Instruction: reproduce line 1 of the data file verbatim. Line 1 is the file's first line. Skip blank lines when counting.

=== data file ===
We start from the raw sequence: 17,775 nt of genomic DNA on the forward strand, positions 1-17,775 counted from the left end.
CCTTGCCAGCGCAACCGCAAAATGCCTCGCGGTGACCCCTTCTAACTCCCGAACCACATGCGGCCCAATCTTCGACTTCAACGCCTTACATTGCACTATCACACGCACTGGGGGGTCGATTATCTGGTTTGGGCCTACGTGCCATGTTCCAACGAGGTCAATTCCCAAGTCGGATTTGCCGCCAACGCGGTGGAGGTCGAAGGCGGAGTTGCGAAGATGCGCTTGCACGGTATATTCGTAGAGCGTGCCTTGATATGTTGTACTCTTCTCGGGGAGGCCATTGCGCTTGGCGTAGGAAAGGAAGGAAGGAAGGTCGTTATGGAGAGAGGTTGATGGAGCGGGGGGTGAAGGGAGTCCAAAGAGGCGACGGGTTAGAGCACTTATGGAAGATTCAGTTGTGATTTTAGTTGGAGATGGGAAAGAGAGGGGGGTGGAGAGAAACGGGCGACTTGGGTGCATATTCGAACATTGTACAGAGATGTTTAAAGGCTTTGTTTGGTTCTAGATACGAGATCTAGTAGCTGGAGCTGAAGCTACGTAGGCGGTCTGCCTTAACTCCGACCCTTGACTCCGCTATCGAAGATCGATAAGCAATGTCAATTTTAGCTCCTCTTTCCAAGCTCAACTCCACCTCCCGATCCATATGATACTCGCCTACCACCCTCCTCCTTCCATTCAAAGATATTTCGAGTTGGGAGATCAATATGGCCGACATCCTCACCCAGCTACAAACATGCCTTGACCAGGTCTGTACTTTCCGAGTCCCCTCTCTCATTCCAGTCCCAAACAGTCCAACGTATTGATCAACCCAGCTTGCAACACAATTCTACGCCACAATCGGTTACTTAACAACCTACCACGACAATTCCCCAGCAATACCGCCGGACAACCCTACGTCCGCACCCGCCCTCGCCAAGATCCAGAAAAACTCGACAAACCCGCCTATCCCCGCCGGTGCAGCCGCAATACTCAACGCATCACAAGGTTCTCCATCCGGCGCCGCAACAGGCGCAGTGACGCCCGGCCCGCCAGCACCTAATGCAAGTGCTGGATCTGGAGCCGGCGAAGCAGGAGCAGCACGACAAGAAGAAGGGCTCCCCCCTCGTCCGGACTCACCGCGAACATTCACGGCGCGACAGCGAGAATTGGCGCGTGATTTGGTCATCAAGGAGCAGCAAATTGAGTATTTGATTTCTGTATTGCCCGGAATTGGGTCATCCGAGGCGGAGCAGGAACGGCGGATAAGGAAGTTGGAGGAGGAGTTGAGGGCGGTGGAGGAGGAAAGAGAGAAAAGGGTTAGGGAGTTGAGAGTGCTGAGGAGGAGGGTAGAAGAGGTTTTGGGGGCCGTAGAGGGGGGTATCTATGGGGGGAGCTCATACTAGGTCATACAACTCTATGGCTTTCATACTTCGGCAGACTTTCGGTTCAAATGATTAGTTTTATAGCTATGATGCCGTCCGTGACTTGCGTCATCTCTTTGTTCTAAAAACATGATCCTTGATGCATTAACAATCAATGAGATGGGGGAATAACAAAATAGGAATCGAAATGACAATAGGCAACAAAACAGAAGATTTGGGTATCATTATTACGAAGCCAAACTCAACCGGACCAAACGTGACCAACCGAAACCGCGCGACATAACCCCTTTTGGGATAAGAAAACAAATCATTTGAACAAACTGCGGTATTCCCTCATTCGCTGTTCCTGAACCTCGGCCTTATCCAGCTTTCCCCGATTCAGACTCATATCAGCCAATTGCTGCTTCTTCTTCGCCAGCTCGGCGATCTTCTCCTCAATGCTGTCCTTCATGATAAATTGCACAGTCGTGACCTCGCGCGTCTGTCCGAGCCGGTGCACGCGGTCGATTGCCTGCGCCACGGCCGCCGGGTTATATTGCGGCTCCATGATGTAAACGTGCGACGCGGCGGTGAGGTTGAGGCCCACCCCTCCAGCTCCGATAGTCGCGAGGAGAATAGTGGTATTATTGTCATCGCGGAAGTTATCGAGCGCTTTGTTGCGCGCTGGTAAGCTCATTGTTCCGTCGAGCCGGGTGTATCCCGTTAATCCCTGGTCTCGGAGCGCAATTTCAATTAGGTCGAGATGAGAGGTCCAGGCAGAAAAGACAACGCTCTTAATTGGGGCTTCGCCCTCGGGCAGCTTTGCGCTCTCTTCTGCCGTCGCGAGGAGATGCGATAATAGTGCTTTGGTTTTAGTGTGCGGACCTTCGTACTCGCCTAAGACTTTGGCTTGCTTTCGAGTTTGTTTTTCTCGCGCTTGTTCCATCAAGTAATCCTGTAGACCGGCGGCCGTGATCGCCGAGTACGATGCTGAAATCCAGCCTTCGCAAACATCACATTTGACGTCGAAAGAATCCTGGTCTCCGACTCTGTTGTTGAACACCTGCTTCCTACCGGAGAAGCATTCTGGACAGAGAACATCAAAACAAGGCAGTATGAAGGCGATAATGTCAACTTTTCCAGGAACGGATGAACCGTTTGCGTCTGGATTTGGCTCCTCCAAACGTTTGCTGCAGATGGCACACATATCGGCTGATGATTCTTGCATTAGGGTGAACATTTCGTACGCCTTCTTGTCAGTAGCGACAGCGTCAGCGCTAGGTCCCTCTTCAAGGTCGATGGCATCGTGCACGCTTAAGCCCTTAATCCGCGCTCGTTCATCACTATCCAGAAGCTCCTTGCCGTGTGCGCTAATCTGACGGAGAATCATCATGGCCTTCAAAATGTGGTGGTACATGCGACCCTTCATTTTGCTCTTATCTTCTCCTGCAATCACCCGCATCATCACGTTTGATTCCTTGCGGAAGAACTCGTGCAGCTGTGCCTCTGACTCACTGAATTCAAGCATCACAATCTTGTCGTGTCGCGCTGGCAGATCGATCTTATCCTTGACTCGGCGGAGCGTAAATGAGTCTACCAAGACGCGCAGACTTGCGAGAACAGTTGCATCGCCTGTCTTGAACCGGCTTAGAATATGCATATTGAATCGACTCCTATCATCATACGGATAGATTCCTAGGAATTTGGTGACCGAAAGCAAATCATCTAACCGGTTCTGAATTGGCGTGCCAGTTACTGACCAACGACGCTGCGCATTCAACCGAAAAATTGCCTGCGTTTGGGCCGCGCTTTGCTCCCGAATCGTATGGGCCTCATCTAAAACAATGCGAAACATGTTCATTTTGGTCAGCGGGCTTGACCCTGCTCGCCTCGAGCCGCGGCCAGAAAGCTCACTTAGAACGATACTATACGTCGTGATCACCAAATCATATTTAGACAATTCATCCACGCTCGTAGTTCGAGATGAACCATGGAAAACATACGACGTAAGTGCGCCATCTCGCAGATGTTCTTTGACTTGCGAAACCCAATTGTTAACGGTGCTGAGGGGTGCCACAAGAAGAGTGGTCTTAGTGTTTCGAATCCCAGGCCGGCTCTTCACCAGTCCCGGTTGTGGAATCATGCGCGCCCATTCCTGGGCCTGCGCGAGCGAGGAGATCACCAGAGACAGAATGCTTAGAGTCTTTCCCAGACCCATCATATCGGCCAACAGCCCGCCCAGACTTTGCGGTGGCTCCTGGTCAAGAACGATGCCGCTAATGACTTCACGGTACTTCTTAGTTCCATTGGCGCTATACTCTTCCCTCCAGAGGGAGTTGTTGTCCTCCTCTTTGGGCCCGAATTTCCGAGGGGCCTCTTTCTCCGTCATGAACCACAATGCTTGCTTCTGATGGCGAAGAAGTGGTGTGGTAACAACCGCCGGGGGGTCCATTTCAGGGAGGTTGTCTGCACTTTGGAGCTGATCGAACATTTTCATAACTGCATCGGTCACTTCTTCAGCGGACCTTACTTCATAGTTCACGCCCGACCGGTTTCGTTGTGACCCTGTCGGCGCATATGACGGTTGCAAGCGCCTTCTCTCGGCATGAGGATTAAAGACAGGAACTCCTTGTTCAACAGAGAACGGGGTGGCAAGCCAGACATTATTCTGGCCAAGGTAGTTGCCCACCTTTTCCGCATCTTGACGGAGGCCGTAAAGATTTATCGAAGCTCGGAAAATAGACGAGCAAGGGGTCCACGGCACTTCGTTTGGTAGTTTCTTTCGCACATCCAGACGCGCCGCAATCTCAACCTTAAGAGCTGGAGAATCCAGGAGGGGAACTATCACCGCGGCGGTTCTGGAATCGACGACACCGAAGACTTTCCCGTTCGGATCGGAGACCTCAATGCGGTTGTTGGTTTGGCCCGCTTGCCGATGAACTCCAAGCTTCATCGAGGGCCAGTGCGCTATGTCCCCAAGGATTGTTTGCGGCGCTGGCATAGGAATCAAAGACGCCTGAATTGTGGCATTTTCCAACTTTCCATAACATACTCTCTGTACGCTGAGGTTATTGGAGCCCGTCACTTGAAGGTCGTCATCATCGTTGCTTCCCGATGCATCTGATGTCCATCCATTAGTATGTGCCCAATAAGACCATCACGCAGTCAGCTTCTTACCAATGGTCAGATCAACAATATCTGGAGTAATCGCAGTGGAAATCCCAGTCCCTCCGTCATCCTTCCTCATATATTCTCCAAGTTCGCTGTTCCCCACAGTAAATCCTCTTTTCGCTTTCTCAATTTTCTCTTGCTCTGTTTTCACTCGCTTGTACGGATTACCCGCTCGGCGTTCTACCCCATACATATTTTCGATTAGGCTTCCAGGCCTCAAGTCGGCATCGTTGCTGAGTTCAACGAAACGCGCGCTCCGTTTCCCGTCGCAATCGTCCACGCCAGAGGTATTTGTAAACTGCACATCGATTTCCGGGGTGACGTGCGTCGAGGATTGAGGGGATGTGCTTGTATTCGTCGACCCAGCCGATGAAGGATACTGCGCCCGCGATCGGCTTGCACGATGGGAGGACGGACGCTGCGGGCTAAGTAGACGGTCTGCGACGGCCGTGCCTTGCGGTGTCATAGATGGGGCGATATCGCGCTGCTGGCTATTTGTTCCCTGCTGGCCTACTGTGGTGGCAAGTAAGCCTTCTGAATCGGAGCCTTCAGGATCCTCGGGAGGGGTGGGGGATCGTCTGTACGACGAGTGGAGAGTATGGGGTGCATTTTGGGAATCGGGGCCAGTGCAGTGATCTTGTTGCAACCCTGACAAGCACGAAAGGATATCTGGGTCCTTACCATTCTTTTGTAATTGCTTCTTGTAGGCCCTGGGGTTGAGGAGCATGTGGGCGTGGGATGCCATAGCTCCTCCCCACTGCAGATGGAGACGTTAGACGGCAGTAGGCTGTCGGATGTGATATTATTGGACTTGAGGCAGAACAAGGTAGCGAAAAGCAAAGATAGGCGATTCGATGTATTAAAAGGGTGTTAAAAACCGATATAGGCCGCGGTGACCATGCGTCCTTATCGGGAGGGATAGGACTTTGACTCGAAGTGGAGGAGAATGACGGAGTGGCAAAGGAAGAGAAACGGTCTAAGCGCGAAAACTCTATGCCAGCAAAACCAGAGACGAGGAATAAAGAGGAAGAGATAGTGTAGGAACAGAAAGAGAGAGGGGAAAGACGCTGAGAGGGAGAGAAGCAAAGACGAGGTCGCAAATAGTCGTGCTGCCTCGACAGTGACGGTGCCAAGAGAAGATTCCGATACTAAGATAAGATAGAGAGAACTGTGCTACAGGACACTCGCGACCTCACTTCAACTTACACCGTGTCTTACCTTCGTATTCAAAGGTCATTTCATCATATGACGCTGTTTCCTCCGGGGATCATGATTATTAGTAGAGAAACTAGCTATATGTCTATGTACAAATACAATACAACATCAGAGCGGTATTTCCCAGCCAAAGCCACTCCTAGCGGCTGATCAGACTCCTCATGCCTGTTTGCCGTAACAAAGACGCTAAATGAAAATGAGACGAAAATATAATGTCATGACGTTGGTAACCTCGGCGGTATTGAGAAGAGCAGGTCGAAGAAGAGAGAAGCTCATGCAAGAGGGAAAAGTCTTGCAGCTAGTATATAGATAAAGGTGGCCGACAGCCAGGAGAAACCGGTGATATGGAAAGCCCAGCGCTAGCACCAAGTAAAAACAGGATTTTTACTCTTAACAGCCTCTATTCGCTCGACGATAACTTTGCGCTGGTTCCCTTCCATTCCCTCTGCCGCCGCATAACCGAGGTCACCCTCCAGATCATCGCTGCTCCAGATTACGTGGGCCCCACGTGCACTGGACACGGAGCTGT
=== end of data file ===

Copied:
We start from the raw sequence: 17,775 nt of genomic DNA on the forward strand, positions 1-17,775 counted from the left end.